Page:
I certainly agree with those who say that emerging social technologies for joint content authoring, networking, linking, sharing, commenting etc. present opportunities not previously possible in the organizational context. The real challenge from my view is how to deal with the many complexities associated with people – individuals or groups – in examining, choosing, and harnessing the opportunities to integrate social technologies to create productive work environments.

Friday, December 05, 2008

Serendipitious Information Discovery

I was reading a John Tropea's Library Clips blog entry about My recent article on KM Review - When Two Worlds Collide and noticed that he had used a service called Scribd to put a copy of the actual KMReview article directly inline with the blog post. Interesting, I thought. (I'm wondering the value of this type of approach to providing easy access via blogs, wikis etc. to corporate documents in a document management system.)

But, what I wanted to point to is that once on the Scribd site with John's article on my screen, I scrolled through the Related Documents list and uncovered Belonging Networks, a 217 page document that explores the people and technology sides of implementing social networking inside organizations.  Very interesting.

Belonging Networks Corporate Social Networking

Wednesday, December 03, 2008

The National Institute for Mental Health in England's definition of knowledge management:

Knowledge Management (KM) is the cultivation of an environment within which people want to share, learn and collaborate leading to individual, team and organisational improvement.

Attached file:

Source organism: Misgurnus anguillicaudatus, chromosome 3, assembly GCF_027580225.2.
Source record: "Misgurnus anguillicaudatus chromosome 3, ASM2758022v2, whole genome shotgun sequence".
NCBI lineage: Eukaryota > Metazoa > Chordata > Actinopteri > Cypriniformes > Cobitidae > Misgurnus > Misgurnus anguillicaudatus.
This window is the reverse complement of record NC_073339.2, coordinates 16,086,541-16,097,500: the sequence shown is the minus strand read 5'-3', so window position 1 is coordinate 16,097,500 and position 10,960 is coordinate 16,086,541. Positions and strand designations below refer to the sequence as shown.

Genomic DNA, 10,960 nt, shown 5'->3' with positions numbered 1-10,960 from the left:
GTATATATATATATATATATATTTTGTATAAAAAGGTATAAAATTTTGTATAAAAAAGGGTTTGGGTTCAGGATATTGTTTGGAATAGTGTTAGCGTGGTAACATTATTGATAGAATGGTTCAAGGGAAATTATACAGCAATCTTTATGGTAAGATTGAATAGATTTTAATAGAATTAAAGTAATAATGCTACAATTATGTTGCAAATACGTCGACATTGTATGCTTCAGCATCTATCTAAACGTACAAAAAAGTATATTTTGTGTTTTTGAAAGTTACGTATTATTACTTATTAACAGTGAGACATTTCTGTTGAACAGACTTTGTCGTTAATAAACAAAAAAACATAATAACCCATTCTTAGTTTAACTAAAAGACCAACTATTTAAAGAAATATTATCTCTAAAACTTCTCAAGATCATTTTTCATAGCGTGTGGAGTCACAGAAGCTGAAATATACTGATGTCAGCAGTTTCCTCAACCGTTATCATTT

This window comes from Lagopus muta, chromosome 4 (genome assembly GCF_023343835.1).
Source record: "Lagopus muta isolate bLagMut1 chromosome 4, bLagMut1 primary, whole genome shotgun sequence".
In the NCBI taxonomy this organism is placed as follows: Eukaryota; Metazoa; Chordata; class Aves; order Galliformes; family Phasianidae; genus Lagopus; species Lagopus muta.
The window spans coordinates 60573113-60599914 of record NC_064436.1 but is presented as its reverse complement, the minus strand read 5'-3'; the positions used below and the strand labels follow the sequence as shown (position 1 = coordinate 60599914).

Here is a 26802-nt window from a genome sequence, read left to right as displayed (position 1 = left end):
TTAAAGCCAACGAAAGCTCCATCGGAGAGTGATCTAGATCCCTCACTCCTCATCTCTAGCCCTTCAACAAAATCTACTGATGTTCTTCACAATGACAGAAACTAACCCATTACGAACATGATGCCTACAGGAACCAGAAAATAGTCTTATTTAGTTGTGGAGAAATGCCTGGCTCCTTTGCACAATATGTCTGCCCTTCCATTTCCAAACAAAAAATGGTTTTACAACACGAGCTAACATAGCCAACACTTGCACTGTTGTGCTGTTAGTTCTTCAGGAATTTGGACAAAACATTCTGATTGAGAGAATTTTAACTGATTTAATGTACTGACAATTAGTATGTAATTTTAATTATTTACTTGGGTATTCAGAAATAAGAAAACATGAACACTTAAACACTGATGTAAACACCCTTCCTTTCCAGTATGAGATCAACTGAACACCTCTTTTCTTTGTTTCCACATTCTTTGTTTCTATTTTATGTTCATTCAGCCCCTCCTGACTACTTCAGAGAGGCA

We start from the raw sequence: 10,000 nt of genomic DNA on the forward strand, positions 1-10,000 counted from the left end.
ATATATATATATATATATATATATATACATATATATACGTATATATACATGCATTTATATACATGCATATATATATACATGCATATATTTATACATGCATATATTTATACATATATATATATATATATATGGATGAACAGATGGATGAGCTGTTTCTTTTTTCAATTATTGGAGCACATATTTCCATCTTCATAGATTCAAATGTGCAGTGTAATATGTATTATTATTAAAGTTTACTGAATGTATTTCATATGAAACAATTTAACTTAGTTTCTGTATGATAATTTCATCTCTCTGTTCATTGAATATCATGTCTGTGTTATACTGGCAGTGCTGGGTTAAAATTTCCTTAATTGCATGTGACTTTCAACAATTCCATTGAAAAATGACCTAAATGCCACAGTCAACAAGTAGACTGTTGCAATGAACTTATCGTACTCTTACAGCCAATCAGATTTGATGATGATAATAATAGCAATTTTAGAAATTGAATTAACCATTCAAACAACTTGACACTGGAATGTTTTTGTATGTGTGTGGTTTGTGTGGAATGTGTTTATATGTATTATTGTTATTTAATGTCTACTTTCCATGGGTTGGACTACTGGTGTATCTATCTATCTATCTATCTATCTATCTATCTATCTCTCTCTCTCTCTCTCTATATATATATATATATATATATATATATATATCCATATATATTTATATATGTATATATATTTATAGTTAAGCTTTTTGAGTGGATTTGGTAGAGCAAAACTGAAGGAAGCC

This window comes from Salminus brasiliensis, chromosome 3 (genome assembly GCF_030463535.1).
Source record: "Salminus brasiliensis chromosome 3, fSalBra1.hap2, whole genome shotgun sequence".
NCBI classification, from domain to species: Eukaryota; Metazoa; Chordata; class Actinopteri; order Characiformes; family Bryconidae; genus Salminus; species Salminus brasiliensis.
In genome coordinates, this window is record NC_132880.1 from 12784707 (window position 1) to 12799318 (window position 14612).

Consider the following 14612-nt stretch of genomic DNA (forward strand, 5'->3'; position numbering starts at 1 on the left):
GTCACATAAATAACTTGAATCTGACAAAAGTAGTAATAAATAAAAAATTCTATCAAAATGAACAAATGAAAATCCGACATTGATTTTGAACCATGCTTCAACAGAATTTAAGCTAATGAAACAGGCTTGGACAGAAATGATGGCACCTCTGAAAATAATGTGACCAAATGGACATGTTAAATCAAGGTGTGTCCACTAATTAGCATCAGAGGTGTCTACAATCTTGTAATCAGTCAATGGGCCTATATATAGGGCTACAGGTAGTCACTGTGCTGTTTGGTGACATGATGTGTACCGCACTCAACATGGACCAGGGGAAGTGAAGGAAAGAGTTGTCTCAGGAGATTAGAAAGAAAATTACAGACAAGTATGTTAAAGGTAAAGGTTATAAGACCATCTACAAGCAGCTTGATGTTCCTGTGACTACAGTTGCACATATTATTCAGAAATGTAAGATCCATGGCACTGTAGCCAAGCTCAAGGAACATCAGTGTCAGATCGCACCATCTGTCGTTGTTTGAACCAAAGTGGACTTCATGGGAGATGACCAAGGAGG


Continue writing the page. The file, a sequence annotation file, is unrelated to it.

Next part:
The first one I've come across with a primarily cultural focus.

Tuesday, December 02, 2008

What Traditional Management and Economics Theories Have In Common

In a recent news article titled We Told You So, author Dan Gardner writes about Robert Shiller's books (The Subprime Solution and Irrational Exuberance) and the author's accurate predictions of both the housing crisis and the tech crash. Gardner's article points to Shiller's positioning of two flaws in conventional economics thinking that was a major factor in both economic events (and the Dutch tulip mania of 1637 as it turns out):

  • Flaw number one - the premise that people are always rational, and make rational decisions based on facts and what is in their best interests as opposed to "buy a house at grossly inflated price and expect its value to keep rising."
  • Flaw number two - "efficient markets theory" - prices are always reasonable and correct based on all publically available information, and markets are never wrong.

Gardner also references the emergence of behavioural economics over the last 12 years or so, and coincidentally I just stumbled across a Tom Davenport article titled Voting for Behavioral Economics (And Against My Own Self-Interest) that references same.

I haven't ready any of the above mentioned books yet, but what I find fascinating in the article is the link between what is referenced as conventional economic theory, and traditional management thinking that leading management writers and thinkers like Gary Hamel and Henry Mintzberg are attempting to break away from - that the world, its systems, and people are predictable.

It would appear to be the contrary.

(PS: Mintzberg talks about the current economic situation as a A Crisis of Management not Economics, and states that "... everything was short-term and everybody is under pressure and everybody is meeting their targets for each short-term period and so they were not managing. It is a management problem from beginning to end, and I do not think this is a banking problem or a finance problem. "